As history has shown, the best times for higher education are flush times, and higher education is desperate for a sustained period of steady economic growth and predictable support. Although we ought not count on anything being too predictable or steady in the coming months, one thing is certain: the cost crisis in higher education—now fifty years in the making—is going to continue to dog higher education until policy makers and education leaders fix it. Students have been accumulating more debt (approximately $30,000) and taking longer to graduate (averaging six years) and then struggling to parlay their earned credential into a well-paying job. At a time when a college degree has become more valuable than ever, it’s slipping out of reach for many students, especially poor students who need it most.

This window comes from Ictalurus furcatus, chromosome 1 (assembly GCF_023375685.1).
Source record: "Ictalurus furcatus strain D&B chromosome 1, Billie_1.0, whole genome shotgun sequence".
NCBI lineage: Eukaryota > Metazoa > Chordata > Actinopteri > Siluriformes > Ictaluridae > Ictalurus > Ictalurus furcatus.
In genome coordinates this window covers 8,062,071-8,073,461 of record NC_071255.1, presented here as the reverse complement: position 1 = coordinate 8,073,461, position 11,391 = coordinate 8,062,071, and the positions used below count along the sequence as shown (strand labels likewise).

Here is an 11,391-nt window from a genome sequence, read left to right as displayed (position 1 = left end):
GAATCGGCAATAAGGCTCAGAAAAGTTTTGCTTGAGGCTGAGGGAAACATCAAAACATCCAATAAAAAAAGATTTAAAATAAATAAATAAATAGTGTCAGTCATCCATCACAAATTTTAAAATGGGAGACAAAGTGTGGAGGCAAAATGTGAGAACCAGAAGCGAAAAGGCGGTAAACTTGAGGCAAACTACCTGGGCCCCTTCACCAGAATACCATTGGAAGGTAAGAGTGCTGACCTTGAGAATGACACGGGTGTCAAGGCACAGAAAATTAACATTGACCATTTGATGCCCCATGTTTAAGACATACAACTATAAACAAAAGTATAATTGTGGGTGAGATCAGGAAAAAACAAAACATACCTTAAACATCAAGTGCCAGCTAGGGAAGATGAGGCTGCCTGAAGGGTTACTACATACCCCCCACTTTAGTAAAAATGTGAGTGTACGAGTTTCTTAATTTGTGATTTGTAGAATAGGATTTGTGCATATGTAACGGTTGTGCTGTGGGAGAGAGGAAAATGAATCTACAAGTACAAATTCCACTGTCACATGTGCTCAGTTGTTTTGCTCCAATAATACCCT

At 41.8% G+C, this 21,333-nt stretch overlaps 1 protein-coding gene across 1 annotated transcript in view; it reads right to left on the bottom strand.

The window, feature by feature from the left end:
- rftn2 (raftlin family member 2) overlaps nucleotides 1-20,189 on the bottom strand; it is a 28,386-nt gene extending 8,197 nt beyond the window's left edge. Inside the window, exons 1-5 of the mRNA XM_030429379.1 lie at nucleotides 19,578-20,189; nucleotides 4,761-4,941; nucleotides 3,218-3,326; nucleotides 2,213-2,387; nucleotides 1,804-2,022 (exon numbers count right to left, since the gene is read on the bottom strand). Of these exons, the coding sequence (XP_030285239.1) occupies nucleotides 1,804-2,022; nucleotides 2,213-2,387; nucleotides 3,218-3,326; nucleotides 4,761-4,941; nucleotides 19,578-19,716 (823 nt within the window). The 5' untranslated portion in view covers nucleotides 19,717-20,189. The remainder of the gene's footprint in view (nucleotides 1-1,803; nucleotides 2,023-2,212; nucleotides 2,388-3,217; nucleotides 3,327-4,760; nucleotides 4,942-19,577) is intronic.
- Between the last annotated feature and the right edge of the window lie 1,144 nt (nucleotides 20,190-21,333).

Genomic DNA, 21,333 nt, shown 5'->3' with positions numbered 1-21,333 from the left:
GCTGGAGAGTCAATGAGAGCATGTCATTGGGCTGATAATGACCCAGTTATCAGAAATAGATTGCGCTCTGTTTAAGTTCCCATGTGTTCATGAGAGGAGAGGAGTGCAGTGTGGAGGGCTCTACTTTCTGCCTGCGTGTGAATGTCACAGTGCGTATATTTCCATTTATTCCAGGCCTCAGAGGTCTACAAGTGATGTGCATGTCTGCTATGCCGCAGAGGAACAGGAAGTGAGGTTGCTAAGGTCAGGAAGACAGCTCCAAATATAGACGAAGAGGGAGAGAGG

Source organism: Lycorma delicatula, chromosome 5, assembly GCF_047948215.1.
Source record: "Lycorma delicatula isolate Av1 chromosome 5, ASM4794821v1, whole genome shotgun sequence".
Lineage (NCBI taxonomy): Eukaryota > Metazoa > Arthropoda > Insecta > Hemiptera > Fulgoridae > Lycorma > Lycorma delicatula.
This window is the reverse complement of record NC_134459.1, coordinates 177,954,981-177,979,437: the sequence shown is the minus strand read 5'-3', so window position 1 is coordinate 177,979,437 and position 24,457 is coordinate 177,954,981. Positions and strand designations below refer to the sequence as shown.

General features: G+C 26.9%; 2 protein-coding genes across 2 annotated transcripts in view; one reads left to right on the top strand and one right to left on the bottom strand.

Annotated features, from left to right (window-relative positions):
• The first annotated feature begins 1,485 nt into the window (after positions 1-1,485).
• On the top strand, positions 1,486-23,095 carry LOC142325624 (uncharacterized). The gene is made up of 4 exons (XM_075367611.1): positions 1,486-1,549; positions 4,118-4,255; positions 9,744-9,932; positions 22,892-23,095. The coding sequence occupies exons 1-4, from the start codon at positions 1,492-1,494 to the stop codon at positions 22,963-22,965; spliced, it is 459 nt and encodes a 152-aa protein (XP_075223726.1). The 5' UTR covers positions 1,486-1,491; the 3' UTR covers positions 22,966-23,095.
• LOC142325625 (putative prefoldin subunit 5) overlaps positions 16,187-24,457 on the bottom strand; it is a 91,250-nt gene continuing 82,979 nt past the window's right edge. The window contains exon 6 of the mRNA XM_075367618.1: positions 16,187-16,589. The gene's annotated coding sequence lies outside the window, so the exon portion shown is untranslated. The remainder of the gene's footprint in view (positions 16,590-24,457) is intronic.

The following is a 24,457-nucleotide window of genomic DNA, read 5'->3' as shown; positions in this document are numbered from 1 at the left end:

Not everyone agrees with this doom and gloom view. The late William Bowen and Michael McPherson recently argued in their book Lesson Plan: An Agenda for Change in Higher Education (Princeton University Press, 2016) that the attention to rising costs and student debt has been misplaced, and that policy makers should instead focus on the real crisis in stagnant wages and lackluster economic growth. But most everyone else, including me, disagrees with that assessment, and has leaned (implicitly and explicitly) on Bowen’s past work on “cost disease” to explain why. Bowen’s Law, as it is sometimes known, dates to the late 1960s and remains as prescient today as it was then. The theory, in Bowen’s own words, “documented the seemingly inexorable tendency for institutional cost per student … to rise faster than costs in general over the long term.” Tuition is a significant part of per student cost (though not the whole part) and since 1980 tuition has increased nearly 1200 percent—approximately 2.5 times the rate of inflation. This is not sustainable nor should it be tolerated in a country where broad access to affordable educational opportunities (if, admittedly, uneven outcomes) has been the engine behind higher education’s remarkable growth and success. With over 1.3 trillion dollars in student loan debt waiting to be serviced, crippling graduates’ labor-market mobility and purchasing power, to categorize the cost crisis as anything but dire is pure folly.